With a love for games and LOTS of brains, we found ourselves drawn to Iyanu founder Madison Campbell. Campbell works out of New York as a tip top example of what women can achieve in stem. Her resume is an impressive stack of ambitious ventures. She wants to expand job markets and change minds on an international level. Meanwhile she has managed to find balance and play her favorite games to her heart’s content.

In your opinion, what makes video games a such a special medium (both from a development standpoint and a consumer standpoint)?
From a consumer standpoint, it’s just something that can unite everyone from every background into something that’s standard. I like to think of gaming as “Math,” in a way. So, fun fact: whenever they send things from SETI into space, they use math as a universal language. So that, in theory, if any aliens see if they understand a language that isn’t English, Chinese, French..etc. Gaming, to me, is this beautiful international language. No matter where you come from, no matter what language you speak, no matter how much money you have—you can be significant. I think that’s something that is just so beautiful and wonderful about gaming. From a development standpoint, it’s just really cool to bring together people that have come from such varying backgrounds together that speak one language and just want to inspire others into the world of technology. You end up getting the sweetest people on the planet. 


As an entrepreneur, you have to be creative in your approach to achieving success for you and your team, has there been anything from the video game industry that has inspired your unique path?
Always build a swimming pool and take the ladder out – The Sims.
Jkjk.
I view life as just a bunch of different levels. I grew up with a single mom in a middle-class family in the middle of Pennsylvania. My *stats* were low. But life is about levels, as I trained and I kept pushing myself, my stats grew higher. There were bosses to fight, allies to make along the way, teamwork…but even the hardest challenges are things I could accomplish because I knew it was just another “boss.” Some people get cheat codes in life, but for those who didn’t, it’s about pushing through. This is something that gaming teaches you without you realizing it—and makes you one hell of an energetic entrepreneur.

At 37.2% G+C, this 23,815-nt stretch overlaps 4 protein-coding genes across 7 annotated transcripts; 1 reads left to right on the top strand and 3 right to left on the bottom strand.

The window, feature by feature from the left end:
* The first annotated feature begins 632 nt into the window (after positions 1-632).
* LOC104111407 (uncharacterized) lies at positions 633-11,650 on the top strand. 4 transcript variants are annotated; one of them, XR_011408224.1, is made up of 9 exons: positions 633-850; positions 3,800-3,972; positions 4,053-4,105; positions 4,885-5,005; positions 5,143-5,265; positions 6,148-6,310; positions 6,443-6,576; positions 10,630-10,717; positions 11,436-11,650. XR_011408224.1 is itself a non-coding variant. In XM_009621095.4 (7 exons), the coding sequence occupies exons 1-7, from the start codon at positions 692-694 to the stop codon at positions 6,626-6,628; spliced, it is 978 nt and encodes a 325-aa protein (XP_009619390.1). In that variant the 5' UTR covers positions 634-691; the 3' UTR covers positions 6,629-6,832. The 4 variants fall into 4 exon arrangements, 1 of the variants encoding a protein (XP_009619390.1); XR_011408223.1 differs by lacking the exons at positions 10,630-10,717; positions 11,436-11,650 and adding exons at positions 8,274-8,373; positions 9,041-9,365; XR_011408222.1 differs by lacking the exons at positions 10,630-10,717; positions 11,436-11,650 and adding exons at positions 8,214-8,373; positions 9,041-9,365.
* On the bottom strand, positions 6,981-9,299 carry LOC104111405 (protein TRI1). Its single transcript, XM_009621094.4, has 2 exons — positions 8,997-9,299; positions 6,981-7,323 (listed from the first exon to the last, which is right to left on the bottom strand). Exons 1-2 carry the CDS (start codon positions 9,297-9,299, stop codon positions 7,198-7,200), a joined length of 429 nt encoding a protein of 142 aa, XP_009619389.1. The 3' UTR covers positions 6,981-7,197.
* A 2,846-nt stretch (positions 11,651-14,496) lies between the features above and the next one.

You have traveled all over the world! Have you been exposed to anything (pertaining to tech, VR, AR, gamification) that we have not seen in the USA?
In Korea, it’s actually really insane how big E-Sports is. They produce the highest number of champs than anywhere in the world. That was kind of mad to me. In Western Africa where I do the majority of my work, gaming is a huge thing. Both casinos, and video games, and even just regular sports. I remember one conversation where I asked my engineers what ONE thing I could get them to make their lives better is, and it was “A TV with FIFA.” I noticed while living in Edinburgh and generally around Europe, I didn’t see that many people playing games or even game stores, although this could be selection bias. Still have always noticed a lack of females no matter what country I go to—which is sad, and maybe I’ve just met the wrong people, but it’s hard to find.